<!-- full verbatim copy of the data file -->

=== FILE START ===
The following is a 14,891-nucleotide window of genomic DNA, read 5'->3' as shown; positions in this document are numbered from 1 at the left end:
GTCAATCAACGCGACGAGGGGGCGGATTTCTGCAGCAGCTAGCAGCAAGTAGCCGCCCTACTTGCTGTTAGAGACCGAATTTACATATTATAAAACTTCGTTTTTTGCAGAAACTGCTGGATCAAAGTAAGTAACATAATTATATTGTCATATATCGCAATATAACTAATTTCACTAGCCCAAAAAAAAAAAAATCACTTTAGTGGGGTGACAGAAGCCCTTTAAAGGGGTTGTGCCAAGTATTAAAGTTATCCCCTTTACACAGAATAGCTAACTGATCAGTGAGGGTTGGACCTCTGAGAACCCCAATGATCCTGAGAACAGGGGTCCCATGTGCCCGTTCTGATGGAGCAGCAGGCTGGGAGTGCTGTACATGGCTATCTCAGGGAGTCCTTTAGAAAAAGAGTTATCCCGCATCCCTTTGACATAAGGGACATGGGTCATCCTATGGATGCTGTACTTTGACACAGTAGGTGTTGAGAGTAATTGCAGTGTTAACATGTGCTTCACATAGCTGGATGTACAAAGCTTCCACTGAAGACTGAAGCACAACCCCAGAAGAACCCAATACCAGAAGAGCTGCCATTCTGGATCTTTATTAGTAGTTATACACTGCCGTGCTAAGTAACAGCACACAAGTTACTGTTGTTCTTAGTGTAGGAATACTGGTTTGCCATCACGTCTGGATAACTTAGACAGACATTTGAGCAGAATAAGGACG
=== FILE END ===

The following is a 14,891-nucleotide window of genomic DNA, read 5'->3' as shown; positions in this document are numbered from 1 at the left end:
GTCAATCAACGCGACGAGGGGGCGGATTTCTGCAGCAGCTAGCAGCAAGTAGCCGCCCTACTTGCTGTTAGAGACCGAATTTACATATTATAAAACTTCGTTTTTTGCAGAAACTGCTGGATCAAAGTAAGTAACATAATTATATTGTCATATATCGCAATATAACTAATTTCACTAGCCCAAAAAAAAAAAAATCACTTTAGTGGGGTGACAGAAGCCCTTTAAAGGGGTTGTGCCAAGTATTAAAGTTATCCCCTTTACACAGAATAGCTAACTGATCAGTGAGGGTTGGACCTCTGAGAACCCCAATGATCCTGAGAACAGGGGTCCCATGTGCCCGTTCTGATGGAGCAGCAGGCTGGGAGTGCTGTACATGGCTATCTCAGGGAGTCCTTTAGAAAAAGAGTTATCCCGCATCCCTTTGACATAAGGGACATGGGTCATCCTATGGATGCTGTACTTTGACACAGTAGGTGTTGAGAGTAATTGCAGTGTTAACATGTGCTTCACATAGCTGGATGTACAAAGCTTCCACTGAAGACTGAAGCACAACCCCAGAAGAACCCAATACCAGAAGAGCTGCCATTCTGGATCTTTATTAGTAGTTATACACTGCCGTGCTAAGTAACAGCACACAAGTTACTGTTGTTCTTAGTGTAGGAATACTGGTTTGCCATCACGTCTGGATAACTTAGACAGACATTTGAGCAGAATAAGGACG